Wednesday, September 20, 2006
From The Chicago Sun-Times…
Race study pays off in genius grant
BY ERIC HERMAN, Staff Reporter
Genius has its rewards. Just ask Jennifer Richeson.
The John D. and Catherine T. MacArthur Foundation awarded Richeson a $500,000 “genius grant” Monday. The coveted grant comes in recognition of her work in the psychology of racial bias.
“It’s not quite real. I’m totally in the land of the surreal,” said Richeson, an associate professor of psychology at Northwestern University.
Richeson’s work is firmly grounded in reality. With techniques including surveys and MRI brain imaging, she studies interactions between races, shattering traditional views of how people think and feel about race.
The Chicago-based MacArthur Foundation created the grants in 1981. Officially, the program is called the MacArthur Fellowship. But foundation officials concede the “genius grant” label, created by the media, has stuck.
Money comes over 5 years
Each year, the foundation selects 20 to 25 “really creative individuals” in fields from science to music, said Daniel Socolow, director of the MacArthur Fellows Program. Past recipients include author Susan Sontag, geneticist Eric Lander, civil rights lawyer Marian Wright Edelman and filmmaker John Sayles.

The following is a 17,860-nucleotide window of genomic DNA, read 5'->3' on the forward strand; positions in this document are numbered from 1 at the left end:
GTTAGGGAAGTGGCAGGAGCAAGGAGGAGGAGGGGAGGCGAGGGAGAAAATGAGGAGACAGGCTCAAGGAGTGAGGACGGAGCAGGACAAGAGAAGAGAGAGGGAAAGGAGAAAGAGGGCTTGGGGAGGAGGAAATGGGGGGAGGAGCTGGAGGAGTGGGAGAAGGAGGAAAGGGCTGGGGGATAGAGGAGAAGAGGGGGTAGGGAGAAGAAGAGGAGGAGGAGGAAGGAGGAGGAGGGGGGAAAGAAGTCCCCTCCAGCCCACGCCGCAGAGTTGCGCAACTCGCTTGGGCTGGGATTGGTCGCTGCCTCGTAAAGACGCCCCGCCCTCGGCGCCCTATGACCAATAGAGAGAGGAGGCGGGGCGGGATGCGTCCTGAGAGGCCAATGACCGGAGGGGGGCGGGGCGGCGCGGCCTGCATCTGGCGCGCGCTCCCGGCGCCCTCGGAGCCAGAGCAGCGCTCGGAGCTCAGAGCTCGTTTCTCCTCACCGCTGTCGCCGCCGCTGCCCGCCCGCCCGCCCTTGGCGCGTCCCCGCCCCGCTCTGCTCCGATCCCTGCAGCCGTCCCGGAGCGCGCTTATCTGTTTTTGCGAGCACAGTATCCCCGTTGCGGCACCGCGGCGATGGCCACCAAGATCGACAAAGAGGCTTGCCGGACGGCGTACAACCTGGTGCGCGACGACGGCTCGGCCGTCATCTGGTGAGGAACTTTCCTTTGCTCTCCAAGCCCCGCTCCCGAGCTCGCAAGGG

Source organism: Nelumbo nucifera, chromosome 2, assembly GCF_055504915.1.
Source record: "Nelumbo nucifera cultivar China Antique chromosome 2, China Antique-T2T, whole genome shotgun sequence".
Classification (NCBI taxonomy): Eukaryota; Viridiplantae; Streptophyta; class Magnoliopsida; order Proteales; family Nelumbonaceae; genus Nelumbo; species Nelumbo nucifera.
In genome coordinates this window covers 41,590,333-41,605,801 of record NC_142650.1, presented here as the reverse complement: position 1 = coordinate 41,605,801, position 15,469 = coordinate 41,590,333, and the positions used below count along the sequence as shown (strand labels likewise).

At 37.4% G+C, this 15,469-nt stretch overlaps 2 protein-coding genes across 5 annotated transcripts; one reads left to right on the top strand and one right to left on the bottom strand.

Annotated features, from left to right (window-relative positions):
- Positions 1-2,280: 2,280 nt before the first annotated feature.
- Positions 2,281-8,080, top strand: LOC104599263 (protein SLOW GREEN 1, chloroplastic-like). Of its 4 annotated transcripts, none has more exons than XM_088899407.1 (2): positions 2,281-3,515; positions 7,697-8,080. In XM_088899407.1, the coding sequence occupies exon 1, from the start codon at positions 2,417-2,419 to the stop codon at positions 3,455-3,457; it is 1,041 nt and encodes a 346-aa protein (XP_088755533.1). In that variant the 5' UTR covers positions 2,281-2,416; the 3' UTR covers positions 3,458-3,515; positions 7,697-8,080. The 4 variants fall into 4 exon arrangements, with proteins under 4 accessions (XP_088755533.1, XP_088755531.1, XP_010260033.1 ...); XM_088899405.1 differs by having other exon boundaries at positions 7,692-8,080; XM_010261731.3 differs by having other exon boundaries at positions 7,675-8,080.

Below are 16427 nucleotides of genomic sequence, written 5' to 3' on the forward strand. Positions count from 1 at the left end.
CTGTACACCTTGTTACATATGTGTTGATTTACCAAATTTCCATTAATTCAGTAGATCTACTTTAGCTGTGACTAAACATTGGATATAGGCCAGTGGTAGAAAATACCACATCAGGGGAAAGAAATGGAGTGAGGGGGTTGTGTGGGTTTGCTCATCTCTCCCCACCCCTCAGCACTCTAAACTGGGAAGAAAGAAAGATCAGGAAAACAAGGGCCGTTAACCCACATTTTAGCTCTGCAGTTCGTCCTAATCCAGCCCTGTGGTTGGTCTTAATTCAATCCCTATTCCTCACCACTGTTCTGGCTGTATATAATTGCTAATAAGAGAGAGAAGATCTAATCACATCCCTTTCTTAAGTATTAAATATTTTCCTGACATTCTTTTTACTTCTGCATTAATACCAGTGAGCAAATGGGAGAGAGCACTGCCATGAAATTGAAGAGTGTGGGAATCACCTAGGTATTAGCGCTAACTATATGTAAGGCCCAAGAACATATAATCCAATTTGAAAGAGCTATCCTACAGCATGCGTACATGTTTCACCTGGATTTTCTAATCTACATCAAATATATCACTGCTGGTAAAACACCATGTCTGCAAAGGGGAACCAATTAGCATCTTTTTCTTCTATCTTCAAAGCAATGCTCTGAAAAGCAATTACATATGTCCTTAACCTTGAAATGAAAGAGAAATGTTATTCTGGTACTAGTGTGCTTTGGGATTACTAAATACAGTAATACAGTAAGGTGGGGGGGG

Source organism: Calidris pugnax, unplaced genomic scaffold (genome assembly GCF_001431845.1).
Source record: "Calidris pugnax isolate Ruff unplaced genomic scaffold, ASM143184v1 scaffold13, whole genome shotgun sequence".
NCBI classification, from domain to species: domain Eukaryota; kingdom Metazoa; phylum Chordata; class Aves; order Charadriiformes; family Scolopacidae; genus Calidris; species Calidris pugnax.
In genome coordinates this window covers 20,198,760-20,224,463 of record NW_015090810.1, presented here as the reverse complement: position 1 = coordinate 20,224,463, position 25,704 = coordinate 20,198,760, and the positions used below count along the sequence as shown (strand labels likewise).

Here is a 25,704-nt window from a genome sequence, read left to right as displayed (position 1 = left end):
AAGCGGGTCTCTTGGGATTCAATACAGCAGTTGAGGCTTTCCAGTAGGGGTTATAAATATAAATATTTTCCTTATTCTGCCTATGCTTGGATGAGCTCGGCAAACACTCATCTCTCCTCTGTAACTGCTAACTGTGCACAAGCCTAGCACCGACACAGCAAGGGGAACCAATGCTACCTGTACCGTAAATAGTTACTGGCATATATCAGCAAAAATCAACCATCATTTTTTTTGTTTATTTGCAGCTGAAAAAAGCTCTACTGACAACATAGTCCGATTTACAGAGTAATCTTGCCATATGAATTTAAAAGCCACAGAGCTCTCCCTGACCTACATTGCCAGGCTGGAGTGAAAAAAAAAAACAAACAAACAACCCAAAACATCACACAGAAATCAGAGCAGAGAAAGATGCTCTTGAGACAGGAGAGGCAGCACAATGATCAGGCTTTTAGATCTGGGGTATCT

Though the amounts have changed over time, grantees now receive $500,000 over a five-year period, coming in $25,000 payments four times a year. The money is taxable, Socolow said.
What makes the grants unusual is that recipients do not have to do anything for the money. They do not have to finish specific projects, report how they spend the funds, or explain what they worked on during the five years. The purpose is to give talented people “the gift of time and an unfettered opportunity to reflect, explore and create,” MacArthur president Jonathan Fanton said.
Not planning to splurge
Richeson will “spend a little bit of time thinking” about the issue that has captivated her since her college days: The complexity of racial feelings.
“This stuff isn’t straightforward. … It isn’t just a question of who and who is not a bigot,” she said.
For example, Richeson’s work has shown that well-meaning whites work to repress bigoted feelings when dealing with people of other races. Brain scans show “heightened activity in areas of the brain associated with regulating our thoughts and emotions,” she said.
That effort leads to “awkwardness” and “exhaustion” in social interactions, she said, and could lead to depleted ability to perform other tasks.
Richeson grew up in Baltimore and attended public schools. She became interested in race relations while in college at Brown University, which was “a sea of whiteness” filled with wealthy kids, she said.
After getting a doctorate at Harvard University, Richeson taught at Dartmouth College in Hanover, N.H., before coming to Northwestern last year.
As for the money, Richeson has no plans to take a sabbatical from Northwestern, she said. She said she will devote her efforts to “the mission of improving intergroup interaction.”
“I want to do something purposeful with it. I’m not going to go buy a Porsche,” she said.
Contributing: Jim Ritter